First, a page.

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Mountain Laurel Resources, Inc. v. Brewer

Supreme Court of West Virginia

April 25, 2019

MOUNTAIN LAUREL RESOURCES, INC., Employer Below, Petitioner
v.
ROCKY LANE BREWER, Claimant Below, Respondent

          (BOR Appeal No. 2052661) (Claim No. 2016028928)

          MEMORANDUM DECISION

         Petitioner Mountain Laurel Resources, Inc., by T. Jonathan Cook, its attorney, appeals the decision of the West Virginia Workers' Compensation Board of Review. Rocky Lane Brewer, by Justin J. Marcum, his attorney, filed a timely response.

         The issue on appeal is permanent partial disability. The claims administrator granted a 3.38% permanent partial disability award for hearing loss on October 19, 2016. The Office of Judges reversed the decision in its February 22, 2018, Order and granted a 7.3% permanent partial disability award. The Order was affirmed by the Board of Review on July 19, 2018.

         The Court has carefully reviewed the records, written arguments, and appendices contained in the briefs, and the case is mature for consideration. The facts and legal arguments are adequately presented, and the decisional process would not be significantly aided by oral argument. Upon consideration of the standard of review, the briefs, and the record presented, the Court finds no substantial question of law and no prejudicial error. For these reasons, a memorandum decision is appropriate under Rule 21 of the Rules of Appellate Procedure.

         Mr. Brewer, a roof bolter, sustained occupational hearing loss in the course of and resulting from his work in the coal mines. An audiogram was performed on May 10, 2016, by Gary Harris, Ph.D., an audiologist. Mr. Brewer reported bilateral hearing loss as a result of a high volume of noise at work. The testing was reliable, and discrimination scores were 80% on the right and 84% on the left. A. K. Katrib, M.D., signed the report and interpreted the results as showing bilateral sensorineural hearing loss directly attributable to or aggravated by industrial noise exposure in the course of and resulting from Mr. Brewer's employment. He found no preexisting conditions that would have contributed to hearing loss and assessed 7.783% impairment.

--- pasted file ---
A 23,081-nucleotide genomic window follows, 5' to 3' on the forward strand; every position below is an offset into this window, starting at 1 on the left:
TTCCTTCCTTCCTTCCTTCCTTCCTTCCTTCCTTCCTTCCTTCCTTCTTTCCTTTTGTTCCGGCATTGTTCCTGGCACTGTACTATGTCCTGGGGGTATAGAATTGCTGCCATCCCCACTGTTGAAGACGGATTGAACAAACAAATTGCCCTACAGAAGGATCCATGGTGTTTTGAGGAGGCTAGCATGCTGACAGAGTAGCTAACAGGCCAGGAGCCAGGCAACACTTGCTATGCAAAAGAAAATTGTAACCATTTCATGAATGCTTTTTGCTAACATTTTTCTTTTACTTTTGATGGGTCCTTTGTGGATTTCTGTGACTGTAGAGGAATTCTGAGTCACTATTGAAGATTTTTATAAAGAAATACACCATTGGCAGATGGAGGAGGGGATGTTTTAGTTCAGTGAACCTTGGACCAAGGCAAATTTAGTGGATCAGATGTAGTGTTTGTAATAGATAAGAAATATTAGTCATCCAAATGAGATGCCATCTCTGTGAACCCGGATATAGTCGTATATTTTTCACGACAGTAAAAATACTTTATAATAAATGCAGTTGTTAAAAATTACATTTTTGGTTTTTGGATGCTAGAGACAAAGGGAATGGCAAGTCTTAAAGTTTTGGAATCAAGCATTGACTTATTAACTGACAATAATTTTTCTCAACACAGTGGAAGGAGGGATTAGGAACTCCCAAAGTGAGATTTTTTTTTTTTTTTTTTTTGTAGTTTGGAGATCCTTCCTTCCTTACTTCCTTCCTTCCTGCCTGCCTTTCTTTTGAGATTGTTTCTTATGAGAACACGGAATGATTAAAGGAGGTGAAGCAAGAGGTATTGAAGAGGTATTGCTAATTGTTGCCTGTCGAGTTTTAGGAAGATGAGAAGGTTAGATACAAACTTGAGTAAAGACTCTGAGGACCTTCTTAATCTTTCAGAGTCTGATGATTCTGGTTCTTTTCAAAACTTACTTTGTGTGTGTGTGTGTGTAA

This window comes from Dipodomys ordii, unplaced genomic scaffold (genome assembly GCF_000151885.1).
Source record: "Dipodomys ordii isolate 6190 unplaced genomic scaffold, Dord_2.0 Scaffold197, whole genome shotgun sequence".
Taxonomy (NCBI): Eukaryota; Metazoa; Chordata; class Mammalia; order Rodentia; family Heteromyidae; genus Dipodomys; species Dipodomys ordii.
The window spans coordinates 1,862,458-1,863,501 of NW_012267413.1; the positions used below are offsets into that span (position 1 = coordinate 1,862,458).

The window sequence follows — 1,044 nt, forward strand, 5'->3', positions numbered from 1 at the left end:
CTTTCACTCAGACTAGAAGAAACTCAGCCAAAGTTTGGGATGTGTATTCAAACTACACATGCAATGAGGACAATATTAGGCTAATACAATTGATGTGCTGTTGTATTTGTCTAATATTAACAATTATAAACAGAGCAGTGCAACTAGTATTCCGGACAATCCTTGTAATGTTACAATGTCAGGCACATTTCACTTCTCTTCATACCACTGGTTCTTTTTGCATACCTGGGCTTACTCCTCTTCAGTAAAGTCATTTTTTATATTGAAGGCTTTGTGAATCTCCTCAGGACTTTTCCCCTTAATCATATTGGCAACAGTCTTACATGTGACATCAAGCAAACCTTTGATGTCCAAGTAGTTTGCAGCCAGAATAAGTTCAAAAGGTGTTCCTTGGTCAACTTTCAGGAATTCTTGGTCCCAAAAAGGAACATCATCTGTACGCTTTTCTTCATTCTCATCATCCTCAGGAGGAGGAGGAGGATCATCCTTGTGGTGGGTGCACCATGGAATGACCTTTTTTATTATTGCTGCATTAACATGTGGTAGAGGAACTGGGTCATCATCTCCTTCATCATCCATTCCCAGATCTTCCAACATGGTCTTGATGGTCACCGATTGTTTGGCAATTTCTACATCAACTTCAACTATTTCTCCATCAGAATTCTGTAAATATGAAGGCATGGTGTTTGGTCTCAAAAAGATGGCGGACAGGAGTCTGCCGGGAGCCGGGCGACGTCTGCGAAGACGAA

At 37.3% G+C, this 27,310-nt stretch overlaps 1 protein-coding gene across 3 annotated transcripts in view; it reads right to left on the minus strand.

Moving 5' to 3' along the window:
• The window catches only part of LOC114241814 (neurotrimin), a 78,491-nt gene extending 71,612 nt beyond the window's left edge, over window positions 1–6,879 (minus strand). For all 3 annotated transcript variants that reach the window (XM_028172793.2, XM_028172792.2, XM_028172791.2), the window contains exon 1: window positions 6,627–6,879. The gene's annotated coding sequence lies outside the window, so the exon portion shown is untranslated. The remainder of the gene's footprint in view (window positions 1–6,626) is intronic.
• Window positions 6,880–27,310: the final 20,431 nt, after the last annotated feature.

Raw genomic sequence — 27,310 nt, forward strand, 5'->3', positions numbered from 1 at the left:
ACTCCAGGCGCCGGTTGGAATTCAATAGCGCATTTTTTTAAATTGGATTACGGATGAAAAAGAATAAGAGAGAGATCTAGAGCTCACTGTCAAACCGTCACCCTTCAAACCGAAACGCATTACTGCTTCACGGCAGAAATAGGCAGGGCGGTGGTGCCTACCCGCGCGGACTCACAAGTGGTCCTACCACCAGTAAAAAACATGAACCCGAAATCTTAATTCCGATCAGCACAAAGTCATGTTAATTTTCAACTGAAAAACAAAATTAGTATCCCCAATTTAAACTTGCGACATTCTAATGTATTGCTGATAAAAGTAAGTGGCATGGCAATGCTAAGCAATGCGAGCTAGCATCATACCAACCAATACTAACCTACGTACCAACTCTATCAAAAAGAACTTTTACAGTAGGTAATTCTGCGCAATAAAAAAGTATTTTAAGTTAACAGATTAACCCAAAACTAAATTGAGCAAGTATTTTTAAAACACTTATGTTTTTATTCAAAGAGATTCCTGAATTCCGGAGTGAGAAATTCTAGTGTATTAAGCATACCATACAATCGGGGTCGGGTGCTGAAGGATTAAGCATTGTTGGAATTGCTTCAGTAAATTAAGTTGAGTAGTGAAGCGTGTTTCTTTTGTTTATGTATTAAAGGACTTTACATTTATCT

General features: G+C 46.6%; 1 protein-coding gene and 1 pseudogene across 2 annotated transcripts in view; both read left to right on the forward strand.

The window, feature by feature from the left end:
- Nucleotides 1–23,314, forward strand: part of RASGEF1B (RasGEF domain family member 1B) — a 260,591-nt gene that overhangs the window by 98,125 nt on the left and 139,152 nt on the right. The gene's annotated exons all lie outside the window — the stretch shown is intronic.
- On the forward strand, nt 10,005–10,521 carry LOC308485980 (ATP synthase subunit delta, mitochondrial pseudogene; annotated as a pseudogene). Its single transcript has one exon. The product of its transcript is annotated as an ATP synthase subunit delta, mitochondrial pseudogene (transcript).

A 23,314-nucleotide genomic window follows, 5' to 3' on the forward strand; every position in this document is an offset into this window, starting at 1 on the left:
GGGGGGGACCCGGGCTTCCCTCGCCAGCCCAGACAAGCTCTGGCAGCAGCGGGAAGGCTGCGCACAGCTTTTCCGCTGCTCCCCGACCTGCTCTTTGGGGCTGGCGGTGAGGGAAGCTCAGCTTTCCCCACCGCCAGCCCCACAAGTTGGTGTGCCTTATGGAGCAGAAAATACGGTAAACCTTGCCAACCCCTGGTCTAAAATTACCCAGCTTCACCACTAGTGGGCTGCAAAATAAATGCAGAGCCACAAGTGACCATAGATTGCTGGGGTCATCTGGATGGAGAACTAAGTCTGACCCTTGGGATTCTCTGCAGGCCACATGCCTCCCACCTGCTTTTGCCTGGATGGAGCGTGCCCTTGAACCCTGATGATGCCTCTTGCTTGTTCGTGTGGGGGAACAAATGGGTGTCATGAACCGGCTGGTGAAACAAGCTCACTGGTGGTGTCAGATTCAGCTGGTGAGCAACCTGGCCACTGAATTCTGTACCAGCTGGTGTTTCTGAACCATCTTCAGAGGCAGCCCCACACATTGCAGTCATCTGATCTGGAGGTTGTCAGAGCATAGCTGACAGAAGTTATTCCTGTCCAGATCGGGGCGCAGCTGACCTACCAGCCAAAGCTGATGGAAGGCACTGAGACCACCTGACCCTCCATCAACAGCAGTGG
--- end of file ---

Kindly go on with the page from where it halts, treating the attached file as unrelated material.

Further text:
A. James Paine Jr., M.D., an otolaryngologist, evaluated Mr. Brewer for hearing loss on August 30, 2016. He noted that Mr. Brewer worked in underground coal mining for twenty-five years as a roof bolter, scoop operator, shuttle car operator, and drill operator. Mr. Brewer stated that he began noticing hearing difficulties a year before he stopped working. An audiogram was performed and showed 84% discrimination on the right and 88% on the left. Dr. Paine noted that the results showed a very similar type curve and discrimination scores as the audiogram performed in May of 2016. Dr. Paine assessed 3.38% hearing loss. He noted that the impairment was calculated using West Virginia Workers' Compensation guidelines.